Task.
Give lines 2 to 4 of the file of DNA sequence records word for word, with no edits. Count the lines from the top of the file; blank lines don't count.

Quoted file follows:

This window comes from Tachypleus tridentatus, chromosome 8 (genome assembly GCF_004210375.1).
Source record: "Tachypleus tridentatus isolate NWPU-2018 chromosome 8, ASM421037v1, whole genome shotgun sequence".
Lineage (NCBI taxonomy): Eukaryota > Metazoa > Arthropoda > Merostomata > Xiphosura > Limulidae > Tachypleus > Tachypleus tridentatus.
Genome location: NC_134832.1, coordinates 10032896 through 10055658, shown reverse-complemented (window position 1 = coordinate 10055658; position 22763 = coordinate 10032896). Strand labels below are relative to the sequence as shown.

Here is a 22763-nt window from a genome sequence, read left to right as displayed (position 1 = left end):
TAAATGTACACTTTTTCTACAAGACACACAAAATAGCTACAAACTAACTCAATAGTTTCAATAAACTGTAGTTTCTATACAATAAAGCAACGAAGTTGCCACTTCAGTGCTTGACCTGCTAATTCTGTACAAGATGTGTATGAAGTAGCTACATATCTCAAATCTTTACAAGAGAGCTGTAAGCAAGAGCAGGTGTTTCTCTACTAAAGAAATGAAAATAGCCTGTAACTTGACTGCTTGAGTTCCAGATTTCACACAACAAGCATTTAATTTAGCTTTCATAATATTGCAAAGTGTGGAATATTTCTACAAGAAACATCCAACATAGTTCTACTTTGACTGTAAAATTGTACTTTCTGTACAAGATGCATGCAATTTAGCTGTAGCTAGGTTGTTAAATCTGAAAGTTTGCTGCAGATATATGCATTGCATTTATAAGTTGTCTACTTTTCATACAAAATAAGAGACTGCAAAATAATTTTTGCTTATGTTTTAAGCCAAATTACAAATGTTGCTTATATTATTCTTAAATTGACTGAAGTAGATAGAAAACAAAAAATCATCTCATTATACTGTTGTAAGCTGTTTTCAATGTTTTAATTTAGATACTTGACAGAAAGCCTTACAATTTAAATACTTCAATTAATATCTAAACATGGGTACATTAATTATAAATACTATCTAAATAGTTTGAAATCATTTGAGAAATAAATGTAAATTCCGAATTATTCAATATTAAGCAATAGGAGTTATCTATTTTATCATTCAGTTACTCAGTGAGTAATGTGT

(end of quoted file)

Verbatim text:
Source record: "Tachypleus tridentatus isolate NWPU-2018 chromosome 8, ASM421037v1, whole genome shotgun sequence".
Lineage (NCBI taxonomy): Eukaryota > Metazoa > Arthropoda > Merostomata > Xiphosura > Limulidae > Tachypleus > Tachypleus tridentatus.
Genome location: NC_134832.1, coordinates 10032896 through 10055658, shown reverse-complemented (window position 1 = coordinate 10055658; position 22763 = coordinate 10032896). Strand labels below are relative to the sequence as shown.